Bill: So because of the union of the divine nature and human nature, is it safe to say that God was entirely dead?
Andy: Yes. But only in the person of Jesus of Nazareth (the 2nd person of the Trinity) did God die. The divine nature did not die in the Father or the Holy Spirit, when Jesus died. From the moment of the Incarnation, when the 2nd person of the Trinity assumed a human nature, the divine and human natures became united so as to not be separated from his personhood – ever. If the humanity of Christ is put to physical death, then so too is his divinity. Since Jesus is fully God, we can say God was tired, hungry, thirsty, tempted, and killed in the person of Christ (the 2nd person of the Trinity). These feelings and experiences were experienced by Jesus in accordance to his human nature, yet due to the union of the natures the divine nature experienced them too.
Bill: So since Jesus’s divine nature could die when he took on a human nature, does that mean his divine nature was in some way reduced?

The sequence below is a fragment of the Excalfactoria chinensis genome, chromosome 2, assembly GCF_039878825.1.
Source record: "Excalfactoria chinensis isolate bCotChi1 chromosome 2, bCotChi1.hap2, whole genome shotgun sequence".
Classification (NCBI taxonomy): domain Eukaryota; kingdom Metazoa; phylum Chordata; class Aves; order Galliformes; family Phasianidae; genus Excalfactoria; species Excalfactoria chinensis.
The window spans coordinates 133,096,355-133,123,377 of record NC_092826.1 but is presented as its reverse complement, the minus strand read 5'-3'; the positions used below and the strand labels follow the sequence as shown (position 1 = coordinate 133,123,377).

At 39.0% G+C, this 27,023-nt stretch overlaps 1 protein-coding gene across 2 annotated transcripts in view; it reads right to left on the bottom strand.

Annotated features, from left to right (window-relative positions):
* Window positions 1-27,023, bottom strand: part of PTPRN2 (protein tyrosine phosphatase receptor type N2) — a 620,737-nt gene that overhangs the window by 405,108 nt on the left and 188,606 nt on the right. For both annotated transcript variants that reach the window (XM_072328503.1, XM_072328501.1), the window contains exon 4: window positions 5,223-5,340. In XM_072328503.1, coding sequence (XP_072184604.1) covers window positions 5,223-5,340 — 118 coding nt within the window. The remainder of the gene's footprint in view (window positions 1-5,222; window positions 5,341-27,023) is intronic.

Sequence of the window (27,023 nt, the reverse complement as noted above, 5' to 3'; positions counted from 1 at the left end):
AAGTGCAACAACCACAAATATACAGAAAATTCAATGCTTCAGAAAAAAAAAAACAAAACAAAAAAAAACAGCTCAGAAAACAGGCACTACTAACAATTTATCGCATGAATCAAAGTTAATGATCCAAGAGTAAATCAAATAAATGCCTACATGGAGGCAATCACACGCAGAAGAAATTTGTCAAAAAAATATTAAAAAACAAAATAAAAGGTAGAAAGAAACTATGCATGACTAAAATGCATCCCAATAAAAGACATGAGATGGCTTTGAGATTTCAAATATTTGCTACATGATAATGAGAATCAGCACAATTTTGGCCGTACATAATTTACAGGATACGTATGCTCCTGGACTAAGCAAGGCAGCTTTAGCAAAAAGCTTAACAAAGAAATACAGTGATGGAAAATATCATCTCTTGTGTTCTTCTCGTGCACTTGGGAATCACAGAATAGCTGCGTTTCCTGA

Andy: We might think that could be the case, but that’s not what Scripture teaches. The attributes of humanity that Christ experienced of which the Father and the Holy Spirit cannot partake occurred because Jesus allowed them to occur, because he did not consider equality with God something to be grasped, but instead he humbled himself and chose not to make use of his divine attributes or retain the glory due to him because of his divinity. In other words, the divine nature did not receive human attributes with the union of the two natures in the person of Christ. That would be a reduction of Jesus’ divinity, which we know did not occur. If his divinity is reduced, he could not be our savior. Does this answer your questions?
Bill: Well, I guess I have one more question. Another reason why I thought that Jesus’s divine nature did not die is because Scripture to teach that Jesus holds all things together. That’s what Colossians 1:17 says, and Hebrews 1:3 states that Jesus upholds all things by the power of his word. If Jesus died as you are saying, and it makes sense that he died with the way you have explained that death occurring to the person, would his death interrupt his ability to hold all things together by His powerful word?